I should have brought a bigger bag.

Veterans of BookExpo America know this. You can pinpoint the returnees by their huge canvas bags brimming with goodies.

Once I realized I needed a bigger bag — my over-the-shoulder black fabric tote wasn’t exactly cutting it — I tried to snag one at a company’s booth. Nope. All gone.

I wasn’t jealous. Well, maybe a little envious.

I didn’t intend to leave with much from my first trip to BEA. (That’s why I only brought the small messenger bag). Despite being an avid reader, I had never attended BEA before. I simply wanted to know the meaning behind the event. I was there to observe and learn.

I spoke to industry insiders, met dozens of authors and learned about books scheduled for release in the coming months.

BEA is where readers and writers of the world unite.

OK, not exactly. But it felt that way as I scoped out names and companies on ID badges as I crossed the floor. People from libraries across the country, hundreds of employees from publishing houses. And so many authors.

If the idea of writing a book seemed daunting, BEA is a good place to alleviate any fears. With so many publishing houses of all sizes, it seemed there has to be a home for everyone. But we know that’s not the case as we hear stories about people who can’t get deals.

However, the publishers were all there, and it was inspiring rather than scary to interact with them.

Before I started to assemble my BEA collection, I walked the Jacob Javits Center’s convention floor. I only got so far before I was distracted … by the male cover models for Ellora’s Cave, a publisher of erotic fiction.

BookExpo AmericaDon’t judge.

I wasn’t the only onlooker who stopped in their tracks. Women lined up to take pictures of the beefy models and the men were all too happy to pose, flexing their muscles and snuggling close to their female fans.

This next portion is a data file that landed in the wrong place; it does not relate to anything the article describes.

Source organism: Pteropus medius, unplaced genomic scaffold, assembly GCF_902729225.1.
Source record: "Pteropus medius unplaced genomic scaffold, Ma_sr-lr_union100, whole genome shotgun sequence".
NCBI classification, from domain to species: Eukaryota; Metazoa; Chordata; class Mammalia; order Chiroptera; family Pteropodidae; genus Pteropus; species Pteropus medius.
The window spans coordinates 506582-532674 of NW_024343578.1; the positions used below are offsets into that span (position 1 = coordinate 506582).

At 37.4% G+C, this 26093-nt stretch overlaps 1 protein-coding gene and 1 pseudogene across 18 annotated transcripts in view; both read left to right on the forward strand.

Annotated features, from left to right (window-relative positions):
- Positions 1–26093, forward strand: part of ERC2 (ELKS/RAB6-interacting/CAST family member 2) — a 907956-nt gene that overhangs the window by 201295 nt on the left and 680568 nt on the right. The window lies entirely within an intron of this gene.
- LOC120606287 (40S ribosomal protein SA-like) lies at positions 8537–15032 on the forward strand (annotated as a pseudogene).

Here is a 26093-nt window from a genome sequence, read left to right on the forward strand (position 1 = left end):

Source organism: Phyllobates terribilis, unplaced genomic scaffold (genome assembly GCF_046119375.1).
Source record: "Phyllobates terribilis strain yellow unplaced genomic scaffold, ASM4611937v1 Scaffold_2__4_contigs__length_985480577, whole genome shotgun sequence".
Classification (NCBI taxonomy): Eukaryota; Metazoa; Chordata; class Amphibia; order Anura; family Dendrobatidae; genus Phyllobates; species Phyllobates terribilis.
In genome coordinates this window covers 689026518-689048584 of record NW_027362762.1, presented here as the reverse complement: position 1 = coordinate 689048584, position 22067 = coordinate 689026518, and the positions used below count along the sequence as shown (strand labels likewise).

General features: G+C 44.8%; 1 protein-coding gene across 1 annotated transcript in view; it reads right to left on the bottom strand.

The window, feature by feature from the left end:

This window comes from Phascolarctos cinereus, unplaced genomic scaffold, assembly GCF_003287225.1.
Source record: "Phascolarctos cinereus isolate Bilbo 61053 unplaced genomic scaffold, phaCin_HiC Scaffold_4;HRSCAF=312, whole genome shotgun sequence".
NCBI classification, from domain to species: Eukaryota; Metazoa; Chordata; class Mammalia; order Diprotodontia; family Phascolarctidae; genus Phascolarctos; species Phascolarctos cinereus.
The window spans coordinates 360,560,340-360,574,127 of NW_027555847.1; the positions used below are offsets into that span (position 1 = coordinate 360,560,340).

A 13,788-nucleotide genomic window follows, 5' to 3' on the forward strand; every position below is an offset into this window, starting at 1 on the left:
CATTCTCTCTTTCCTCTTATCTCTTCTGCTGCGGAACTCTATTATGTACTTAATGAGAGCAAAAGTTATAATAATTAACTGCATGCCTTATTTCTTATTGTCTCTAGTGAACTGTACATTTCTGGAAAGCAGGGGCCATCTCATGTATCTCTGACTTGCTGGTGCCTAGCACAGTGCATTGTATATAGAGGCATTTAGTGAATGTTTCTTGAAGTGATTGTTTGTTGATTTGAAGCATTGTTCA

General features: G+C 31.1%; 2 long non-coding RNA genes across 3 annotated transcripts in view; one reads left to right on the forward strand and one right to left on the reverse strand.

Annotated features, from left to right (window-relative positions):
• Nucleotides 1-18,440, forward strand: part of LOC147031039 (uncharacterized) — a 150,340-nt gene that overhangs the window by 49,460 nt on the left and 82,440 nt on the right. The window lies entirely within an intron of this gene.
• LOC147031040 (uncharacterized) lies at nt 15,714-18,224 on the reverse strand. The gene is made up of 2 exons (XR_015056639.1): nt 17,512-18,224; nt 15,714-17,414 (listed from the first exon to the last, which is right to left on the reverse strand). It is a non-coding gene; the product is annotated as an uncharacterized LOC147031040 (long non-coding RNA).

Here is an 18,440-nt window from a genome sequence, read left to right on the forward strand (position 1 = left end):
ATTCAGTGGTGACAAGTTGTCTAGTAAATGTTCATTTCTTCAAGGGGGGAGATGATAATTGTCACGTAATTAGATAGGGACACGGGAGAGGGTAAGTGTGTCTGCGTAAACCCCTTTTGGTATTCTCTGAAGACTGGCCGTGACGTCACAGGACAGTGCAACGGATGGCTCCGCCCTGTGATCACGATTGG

“We have a lot of fun here,” said Ellora’s Cave CEO Patty Marks. “It helps get people to notice us, but we do all sorts of conventions. Women enjoy our books and certainly enjoy our cover models.”

If you were feeling extra feisty, Ellora’s Cave even made calendars of the men. Like the canvas bags, those also went quickly.

I was able to tear myself away from the booth once I realized there were hundreds of other exhibits to see, including the Big Five publishing houses. I knew I’d hit the big-time once my feet began to float on the plush carpeting–a sweet relief after walking down dozens of aisles.

This is where swag bags start to fill. Many publishers were happy to give away advances copies of books. But I had to say no, as my non-swag bag usually just holds my wallet, phone and keys. There was certainly not enough room for the dozen or more books I could have grabbed.

Much of the booth space was set aside for business meetings, such as publishers trying to persuade booksellers to carry their books. Various publishers had discounts varying from three to five percent.  A real bargain.

The key was getting one of the thousands of BEA attendees to notice your booth. Big signs and banners help. However, if you’re not Simon & Schuster or Penguin, the other companies had to find ways to get people to stop. If you didn’t have models standing at your booth, the next best thing was an autograph signing.

That’s how Barefoot Books lured me in. I had heard of the children’s book company because it recently announced it was removing its books from Amazon’s store. Coincidentally, Barefoot Books was set up right across from the mega retailer at BEA.BookExpo America

But a group of women stood in front of the colorful booth with cameras in hand.